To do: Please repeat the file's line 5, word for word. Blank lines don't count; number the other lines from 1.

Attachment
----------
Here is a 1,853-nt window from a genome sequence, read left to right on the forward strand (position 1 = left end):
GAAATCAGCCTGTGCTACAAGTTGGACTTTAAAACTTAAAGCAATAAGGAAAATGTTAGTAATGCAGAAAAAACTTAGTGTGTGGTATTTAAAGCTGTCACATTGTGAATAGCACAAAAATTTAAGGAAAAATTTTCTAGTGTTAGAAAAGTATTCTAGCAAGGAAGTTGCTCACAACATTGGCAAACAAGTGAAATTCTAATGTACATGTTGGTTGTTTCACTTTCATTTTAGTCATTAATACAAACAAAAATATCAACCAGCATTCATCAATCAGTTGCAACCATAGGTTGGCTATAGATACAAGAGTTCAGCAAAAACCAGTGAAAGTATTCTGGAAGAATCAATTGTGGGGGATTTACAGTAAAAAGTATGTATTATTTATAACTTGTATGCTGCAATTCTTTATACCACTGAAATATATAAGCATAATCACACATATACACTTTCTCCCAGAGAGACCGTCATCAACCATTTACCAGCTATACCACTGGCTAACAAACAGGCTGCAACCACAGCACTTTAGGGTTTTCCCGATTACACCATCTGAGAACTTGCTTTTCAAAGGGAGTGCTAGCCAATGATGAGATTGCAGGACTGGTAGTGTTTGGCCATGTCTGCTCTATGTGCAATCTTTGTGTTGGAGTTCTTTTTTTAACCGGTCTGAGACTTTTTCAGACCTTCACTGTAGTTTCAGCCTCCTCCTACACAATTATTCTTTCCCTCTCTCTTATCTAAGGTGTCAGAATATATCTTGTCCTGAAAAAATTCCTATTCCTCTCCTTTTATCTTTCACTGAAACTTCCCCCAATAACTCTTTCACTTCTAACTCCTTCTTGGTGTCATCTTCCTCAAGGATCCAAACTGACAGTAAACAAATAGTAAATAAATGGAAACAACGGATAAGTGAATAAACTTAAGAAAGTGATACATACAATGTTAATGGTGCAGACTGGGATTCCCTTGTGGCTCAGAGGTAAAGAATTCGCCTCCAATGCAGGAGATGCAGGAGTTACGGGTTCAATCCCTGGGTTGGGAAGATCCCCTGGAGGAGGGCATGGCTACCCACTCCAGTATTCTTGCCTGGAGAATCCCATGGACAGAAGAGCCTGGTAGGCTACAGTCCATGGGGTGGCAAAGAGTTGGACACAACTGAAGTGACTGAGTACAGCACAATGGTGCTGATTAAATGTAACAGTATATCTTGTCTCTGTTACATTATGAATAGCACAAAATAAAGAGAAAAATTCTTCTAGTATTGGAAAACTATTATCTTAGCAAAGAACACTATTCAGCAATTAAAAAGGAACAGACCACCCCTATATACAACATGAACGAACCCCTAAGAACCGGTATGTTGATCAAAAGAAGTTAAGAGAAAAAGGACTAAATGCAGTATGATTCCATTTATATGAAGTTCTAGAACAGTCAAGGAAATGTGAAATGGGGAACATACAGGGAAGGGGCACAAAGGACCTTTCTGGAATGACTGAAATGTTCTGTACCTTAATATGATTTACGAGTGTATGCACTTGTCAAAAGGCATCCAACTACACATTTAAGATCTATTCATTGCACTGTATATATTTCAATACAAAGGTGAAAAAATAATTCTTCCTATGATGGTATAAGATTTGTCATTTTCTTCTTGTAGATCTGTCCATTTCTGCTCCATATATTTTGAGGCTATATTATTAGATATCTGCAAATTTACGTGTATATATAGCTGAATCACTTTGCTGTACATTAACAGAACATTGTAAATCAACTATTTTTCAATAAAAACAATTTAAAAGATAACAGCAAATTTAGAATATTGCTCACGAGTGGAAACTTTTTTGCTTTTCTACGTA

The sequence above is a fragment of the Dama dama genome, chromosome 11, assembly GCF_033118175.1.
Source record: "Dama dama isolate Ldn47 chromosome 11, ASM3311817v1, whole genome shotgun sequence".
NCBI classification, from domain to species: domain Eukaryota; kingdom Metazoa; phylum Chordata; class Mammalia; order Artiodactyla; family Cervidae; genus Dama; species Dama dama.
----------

NCBI classification, from domain to species: domain Eukaryota; kingdom Metazoa; phylum Chordata; class Mammalia; order Artiodactyla; family Cervidae; genus Dama; species Dama dama.